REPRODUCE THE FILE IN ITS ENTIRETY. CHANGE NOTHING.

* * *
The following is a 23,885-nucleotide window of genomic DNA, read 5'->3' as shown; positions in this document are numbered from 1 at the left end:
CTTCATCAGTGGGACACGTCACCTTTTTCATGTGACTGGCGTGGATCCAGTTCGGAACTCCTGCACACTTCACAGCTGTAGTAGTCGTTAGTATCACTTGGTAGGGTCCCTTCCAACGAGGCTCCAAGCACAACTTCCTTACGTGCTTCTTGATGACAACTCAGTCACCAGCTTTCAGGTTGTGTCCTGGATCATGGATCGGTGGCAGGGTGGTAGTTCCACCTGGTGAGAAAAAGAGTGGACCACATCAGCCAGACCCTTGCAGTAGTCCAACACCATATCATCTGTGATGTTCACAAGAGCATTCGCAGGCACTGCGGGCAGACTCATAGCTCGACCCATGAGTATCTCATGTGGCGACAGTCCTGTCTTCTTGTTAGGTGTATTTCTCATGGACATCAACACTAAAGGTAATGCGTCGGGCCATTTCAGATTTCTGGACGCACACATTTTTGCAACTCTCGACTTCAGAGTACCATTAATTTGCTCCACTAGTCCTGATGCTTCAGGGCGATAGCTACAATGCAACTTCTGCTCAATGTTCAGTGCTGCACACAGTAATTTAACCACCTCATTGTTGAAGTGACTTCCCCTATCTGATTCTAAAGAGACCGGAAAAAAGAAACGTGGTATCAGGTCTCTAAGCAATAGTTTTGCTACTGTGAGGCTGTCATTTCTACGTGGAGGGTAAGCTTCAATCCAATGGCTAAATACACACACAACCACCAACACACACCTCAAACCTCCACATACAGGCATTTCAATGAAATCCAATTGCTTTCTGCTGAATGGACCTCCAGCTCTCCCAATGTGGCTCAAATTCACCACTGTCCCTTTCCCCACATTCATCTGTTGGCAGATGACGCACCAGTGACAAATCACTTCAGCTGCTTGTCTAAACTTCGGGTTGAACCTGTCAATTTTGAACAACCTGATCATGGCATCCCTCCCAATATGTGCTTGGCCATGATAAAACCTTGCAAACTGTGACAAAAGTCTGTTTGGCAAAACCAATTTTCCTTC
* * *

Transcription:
The following is a 23,885-nucleotide window of genomic DNA, read 5'->3' as shown; positions in this document are numbered from 1 at the left end:
CTTCATCAGTGGGACACGTCACCTTTTTCATGTGACTGGCGTGGATCCAGTTCGGAACTCCTGCACACTTCACAGCTGTAGTAGTCGTTAGTATCACTTGGTAGGGTCCCTTCCAACGAGGCTCCAAGCACAACTTCCTTACGTGCTTCTTGATGACAACTCAGTCACCAGCTTTCAGGTTGTGTCCTGGATCATGGATCGGTGGCAGGGTGGTAGTTCCACCTGGTGAGAAAAAGAGTGGACCACATCAGCCAGACCCTTGCAGTAGTCCAACACCATATCATCTGTGATGTTCACAAGAGCATTCGCAGGCACTGCGGGCAGACTCATAGCTCGACCCATGAGTATCTCATGTGGCGACAGTCCTGTCTTCTTGTTAGGTGTATTTCTCATGGACATCAACACTAAAGGTAATGCGTCGGGCCATTTCAGATTTCTGGACGCACACATTTTTGCAACTCTCGACTTCAGAGTACCATTAATTTGCTCCACTAGTCCTGATGCTTCAGGGCGATAGCTACAATGCAACTTCTGCTCAATGTTCAGTGCTGCACACAGTAATTTAACCACCTCATTGTTGAAGTGACTTCCCCTATCTGATTCTAAAGAGACCGGAAAAAAGAAACGTGGTATCAGGTCTCTAAGCAATAGTTTTGCTACTGTGAGGCTGTCATTTCTACGTGGAGGGTAAGCTTCAATCCAATGGCTAAATACACACACAACCACCAACACACACCTCAAACCTCCACATACAGGCATTTCAATGAAATCCAATTGCTTTCTGCTGAATGGACCTCCAGCTCTCCCAATGTGGCTCAAATTCACCACTGTCCCTTTCCCCACATTCATCTGTTGGCAGATGACGCACCAGTGACAAATCACTTCAGCTGCTTGTCTAAACTTCGGGTTGAACCTGTCAATTTTGAACAACCTGATCATGGCATCCCTCCCAATATGTGCTTGGCCATGATAAAACCTTGCAAACTGTGACAAAAGTCTGTTTGGCAAAACCAATTTTCCTTC